A skin rash that is very similar in appearance to eczema is characteristic for Job syndrome. Unlike eczema however, people with Job syndrome usually lack other common symptoms, such as wheezing, allergic features, or a family history of eczema. The rash in Job syndrome occurs as a result of immune system abnormalities. These abnormalities also make people with Job syndrome prone to Staphylococcal and Candida skin infections. These skin infections can cause crusting dermatitis, folliculitis, cellulitis, abscesses, and lymphadenitis.
In general, approach to treatment of skin rashes and infections in Job syndrome differs from that of eczema. Treatment involves frequent soaks in a bath followed by the use of moisturizing cream. Steroid creams may be used to treat inflamed, but uninfected skin. Antihistamines may be recommended to reduce itchiness. Regular evaluation for signs of skin infection is also recommended.Prophylactic treatment with antibiotics, such as trimethoprim-sulfamethoxazole, may be advised to prevent skin infections.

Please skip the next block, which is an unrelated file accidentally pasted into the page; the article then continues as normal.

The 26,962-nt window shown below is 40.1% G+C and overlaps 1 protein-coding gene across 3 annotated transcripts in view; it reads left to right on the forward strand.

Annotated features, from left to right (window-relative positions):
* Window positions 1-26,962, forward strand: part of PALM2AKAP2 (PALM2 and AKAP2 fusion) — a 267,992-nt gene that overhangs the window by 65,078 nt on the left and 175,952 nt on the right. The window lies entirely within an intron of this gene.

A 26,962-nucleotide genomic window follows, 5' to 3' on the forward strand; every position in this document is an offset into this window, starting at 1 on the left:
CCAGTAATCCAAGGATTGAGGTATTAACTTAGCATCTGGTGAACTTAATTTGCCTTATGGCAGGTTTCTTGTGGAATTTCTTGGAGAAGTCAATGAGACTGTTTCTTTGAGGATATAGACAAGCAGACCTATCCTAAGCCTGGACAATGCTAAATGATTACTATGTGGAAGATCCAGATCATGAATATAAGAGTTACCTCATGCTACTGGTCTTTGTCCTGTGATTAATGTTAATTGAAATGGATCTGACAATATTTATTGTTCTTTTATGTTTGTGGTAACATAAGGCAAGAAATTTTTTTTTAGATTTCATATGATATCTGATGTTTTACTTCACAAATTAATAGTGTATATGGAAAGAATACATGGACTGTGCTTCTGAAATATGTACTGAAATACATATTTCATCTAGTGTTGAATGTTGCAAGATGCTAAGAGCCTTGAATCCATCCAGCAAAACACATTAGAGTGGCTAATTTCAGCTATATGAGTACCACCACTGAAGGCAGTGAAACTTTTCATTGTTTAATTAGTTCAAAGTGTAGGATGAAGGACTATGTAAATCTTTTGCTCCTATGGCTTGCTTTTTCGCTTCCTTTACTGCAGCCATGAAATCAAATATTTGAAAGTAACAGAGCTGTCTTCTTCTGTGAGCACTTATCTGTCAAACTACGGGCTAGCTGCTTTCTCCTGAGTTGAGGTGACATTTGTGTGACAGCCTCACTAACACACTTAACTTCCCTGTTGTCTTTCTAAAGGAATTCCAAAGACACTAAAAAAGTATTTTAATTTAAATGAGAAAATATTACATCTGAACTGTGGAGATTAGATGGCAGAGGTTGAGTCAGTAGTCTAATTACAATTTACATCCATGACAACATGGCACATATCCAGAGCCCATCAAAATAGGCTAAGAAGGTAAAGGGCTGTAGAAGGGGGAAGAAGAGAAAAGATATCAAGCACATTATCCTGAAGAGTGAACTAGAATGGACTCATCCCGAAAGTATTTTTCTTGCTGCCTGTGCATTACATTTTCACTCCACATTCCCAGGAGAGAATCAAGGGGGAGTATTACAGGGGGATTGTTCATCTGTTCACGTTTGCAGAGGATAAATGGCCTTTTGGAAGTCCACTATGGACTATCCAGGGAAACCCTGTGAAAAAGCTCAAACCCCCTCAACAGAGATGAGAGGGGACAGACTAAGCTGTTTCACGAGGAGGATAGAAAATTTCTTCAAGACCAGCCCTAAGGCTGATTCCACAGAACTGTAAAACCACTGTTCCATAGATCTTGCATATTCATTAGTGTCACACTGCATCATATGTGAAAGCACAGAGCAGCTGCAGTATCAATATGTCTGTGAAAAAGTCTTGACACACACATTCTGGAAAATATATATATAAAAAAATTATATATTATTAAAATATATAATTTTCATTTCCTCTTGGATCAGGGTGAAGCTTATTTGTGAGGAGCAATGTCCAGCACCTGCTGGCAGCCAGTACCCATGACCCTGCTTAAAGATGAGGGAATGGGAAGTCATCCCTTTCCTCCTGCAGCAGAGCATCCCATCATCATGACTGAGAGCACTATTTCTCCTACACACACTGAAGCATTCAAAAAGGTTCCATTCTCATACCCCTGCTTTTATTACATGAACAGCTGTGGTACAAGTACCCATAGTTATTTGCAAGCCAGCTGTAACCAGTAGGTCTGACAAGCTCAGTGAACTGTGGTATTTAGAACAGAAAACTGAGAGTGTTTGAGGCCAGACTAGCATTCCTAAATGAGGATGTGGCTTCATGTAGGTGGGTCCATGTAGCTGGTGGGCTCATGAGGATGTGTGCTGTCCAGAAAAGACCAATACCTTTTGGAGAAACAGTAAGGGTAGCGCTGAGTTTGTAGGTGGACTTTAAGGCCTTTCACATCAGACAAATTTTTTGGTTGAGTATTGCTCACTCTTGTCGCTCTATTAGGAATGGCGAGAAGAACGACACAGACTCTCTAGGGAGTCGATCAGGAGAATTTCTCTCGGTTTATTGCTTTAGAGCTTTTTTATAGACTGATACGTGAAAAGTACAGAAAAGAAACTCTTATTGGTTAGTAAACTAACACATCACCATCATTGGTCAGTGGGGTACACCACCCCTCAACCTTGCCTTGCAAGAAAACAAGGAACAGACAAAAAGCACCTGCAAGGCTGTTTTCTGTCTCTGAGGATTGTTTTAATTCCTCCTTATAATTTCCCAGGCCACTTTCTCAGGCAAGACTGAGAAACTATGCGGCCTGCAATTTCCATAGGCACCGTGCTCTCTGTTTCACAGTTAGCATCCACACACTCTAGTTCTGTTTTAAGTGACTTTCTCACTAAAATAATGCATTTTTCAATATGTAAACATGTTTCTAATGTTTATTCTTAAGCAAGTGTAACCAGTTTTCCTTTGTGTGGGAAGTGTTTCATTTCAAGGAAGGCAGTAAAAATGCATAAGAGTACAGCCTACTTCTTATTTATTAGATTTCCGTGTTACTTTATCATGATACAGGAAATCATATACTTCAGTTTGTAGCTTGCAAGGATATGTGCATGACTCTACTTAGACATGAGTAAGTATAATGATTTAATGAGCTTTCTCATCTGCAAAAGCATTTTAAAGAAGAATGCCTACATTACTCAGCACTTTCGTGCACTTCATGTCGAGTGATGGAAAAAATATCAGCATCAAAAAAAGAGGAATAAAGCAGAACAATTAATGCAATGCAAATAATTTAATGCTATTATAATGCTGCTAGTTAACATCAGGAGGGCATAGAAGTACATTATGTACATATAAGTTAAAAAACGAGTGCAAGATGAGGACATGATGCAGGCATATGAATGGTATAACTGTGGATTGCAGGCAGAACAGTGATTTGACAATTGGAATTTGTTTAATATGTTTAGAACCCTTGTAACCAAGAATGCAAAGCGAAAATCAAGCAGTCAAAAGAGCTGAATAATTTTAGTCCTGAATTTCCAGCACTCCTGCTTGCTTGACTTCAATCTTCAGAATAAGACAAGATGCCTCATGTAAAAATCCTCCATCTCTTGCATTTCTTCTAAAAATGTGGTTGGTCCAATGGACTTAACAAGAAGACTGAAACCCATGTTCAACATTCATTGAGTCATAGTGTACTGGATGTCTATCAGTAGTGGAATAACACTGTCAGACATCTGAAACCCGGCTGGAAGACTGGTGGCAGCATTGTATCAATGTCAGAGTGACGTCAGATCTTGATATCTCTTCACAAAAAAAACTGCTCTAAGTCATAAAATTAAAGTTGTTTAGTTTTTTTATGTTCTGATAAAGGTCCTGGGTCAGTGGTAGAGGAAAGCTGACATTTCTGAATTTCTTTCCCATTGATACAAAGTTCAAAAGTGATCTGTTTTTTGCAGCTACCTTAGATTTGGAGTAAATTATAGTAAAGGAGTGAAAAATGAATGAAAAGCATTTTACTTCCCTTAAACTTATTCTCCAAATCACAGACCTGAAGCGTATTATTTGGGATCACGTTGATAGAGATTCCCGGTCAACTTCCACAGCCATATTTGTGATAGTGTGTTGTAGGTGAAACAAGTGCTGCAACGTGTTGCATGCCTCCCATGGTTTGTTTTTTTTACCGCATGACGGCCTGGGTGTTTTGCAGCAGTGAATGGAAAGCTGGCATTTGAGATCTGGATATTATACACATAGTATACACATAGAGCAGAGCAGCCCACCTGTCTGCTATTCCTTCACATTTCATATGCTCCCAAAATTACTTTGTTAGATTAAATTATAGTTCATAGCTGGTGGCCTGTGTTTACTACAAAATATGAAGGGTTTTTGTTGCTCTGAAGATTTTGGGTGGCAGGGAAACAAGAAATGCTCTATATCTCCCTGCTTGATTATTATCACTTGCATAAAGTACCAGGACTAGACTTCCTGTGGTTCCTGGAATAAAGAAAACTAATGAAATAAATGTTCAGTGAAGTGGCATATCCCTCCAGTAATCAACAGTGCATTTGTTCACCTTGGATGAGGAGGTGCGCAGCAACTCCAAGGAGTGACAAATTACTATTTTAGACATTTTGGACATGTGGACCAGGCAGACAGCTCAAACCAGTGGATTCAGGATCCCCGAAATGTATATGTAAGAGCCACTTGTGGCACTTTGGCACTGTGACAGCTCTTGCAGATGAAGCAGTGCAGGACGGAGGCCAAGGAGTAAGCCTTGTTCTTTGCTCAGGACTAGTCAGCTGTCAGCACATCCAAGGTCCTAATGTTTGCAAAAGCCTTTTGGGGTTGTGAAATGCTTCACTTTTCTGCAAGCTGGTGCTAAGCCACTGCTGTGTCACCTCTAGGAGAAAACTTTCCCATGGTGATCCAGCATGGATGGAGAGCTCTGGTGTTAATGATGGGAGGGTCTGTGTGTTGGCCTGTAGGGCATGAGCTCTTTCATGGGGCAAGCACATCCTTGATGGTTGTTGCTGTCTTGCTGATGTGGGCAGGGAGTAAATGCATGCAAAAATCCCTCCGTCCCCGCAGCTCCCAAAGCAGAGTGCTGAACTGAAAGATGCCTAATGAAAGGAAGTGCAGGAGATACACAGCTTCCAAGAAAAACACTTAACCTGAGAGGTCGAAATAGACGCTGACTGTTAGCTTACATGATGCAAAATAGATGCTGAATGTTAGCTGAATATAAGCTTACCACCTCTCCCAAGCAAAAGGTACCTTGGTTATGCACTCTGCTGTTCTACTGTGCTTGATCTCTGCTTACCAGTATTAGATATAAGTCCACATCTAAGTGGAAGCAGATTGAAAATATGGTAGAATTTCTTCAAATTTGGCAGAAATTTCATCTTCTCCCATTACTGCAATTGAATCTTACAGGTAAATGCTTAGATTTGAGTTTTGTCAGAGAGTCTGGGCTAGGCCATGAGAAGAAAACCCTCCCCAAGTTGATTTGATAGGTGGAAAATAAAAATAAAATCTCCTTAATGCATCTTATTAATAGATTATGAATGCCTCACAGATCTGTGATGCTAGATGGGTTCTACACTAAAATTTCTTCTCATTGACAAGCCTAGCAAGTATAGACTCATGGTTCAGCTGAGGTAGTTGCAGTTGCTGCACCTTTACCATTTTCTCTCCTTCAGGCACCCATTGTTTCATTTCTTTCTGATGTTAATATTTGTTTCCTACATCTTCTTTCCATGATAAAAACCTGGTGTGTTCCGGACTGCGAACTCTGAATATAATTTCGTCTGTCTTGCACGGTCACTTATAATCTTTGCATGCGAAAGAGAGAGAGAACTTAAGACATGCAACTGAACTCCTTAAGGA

Dietary restriction for treatment of skin rashes due to Job syndrome is not routine. It is however possible for a child with Job syndrome to also have food or other allergies. We strongly recommend concerns regarding food or other allergies be discussed with a healthcare provider. Likewise, treatment needs to be tailored to each patient. We strongly recommend that you work with a healthcare provider when making treatment decisions.
Last updated: 3/20/2013
We hope this information is helpful. We strongly recommend you discuss this information with your doctor. If you still have questions, please